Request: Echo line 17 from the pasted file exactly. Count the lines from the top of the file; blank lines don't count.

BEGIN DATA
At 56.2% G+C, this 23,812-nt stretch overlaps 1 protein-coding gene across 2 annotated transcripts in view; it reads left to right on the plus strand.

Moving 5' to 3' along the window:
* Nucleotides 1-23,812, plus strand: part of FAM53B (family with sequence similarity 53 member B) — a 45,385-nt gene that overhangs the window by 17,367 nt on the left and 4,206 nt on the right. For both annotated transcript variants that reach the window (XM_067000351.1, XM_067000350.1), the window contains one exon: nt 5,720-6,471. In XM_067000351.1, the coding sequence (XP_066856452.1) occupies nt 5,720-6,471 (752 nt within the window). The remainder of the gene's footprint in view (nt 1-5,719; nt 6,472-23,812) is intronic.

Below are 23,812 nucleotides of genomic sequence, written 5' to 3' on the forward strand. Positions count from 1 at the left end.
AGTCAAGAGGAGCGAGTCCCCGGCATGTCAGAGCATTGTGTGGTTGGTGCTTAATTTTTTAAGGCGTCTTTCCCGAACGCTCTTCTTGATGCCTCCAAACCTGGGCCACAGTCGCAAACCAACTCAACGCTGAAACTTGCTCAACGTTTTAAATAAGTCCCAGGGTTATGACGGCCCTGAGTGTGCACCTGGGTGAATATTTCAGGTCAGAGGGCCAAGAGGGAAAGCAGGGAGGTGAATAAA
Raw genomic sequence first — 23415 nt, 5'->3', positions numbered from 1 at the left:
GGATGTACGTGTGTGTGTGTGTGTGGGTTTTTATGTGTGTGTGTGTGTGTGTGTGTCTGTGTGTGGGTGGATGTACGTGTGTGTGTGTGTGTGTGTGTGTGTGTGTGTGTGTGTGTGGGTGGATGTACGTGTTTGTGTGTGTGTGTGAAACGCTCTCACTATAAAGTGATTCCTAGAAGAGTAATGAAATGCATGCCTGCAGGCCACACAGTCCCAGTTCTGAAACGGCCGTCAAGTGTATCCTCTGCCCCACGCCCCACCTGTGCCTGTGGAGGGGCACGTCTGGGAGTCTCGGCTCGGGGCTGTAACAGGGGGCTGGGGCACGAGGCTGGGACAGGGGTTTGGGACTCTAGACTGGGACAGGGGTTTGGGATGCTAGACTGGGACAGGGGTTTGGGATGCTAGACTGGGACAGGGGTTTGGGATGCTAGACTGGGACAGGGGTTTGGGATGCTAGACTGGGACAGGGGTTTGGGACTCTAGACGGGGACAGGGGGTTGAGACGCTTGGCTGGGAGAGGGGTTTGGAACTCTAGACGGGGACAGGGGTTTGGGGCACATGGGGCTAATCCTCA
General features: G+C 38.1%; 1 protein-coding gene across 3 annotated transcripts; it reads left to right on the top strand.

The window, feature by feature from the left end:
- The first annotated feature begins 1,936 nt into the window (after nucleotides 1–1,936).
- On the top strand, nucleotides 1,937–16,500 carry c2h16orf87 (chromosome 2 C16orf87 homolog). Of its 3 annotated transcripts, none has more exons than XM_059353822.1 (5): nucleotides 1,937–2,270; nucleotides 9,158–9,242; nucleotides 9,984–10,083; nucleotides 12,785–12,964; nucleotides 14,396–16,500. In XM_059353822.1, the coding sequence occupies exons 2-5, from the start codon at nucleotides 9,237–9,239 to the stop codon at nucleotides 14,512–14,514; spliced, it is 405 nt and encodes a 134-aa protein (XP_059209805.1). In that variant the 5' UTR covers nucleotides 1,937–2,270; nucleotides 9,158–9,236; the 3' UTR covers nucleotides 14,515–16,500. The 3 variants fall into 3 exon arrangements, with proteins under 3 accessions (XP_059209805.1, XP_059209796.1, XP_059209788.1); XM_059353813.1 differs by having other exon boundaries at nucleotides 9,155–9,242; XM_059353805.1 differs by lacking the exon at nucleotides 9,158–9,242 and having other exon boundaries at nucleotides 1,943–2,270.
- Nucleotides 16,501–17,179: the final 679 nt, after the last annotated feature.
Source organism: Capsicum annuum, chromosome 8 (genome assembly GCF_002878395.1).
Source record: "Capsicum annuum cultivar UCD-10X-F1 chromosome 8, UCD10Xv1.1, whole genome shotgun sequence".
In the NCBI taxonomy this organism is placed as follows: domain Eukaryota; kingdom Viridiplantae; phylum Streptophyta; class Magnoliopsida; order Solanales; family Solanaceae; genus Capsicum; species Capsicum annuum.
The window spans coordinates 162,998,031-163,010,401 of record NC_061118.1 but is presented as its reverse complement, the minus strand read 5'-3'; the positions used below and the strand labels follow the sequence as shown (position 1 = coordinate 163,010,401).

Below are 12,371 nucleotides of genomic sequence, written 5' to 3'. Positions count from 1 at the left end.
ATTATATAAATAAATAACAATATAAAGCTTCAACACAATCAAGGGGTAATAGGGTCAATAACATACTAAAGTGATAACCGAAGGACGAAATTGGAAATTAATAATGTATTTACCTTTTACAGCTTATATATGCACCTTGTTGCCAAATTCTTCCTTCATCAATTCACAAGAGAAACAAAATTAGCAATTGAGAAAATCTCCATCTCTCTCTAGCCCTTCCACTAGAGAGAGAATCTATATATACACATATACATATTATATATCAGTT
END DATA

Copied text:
Below are 12,371 nucleotides of genomic sequence, written 5' to 3'. Positions count from 1 at the left end.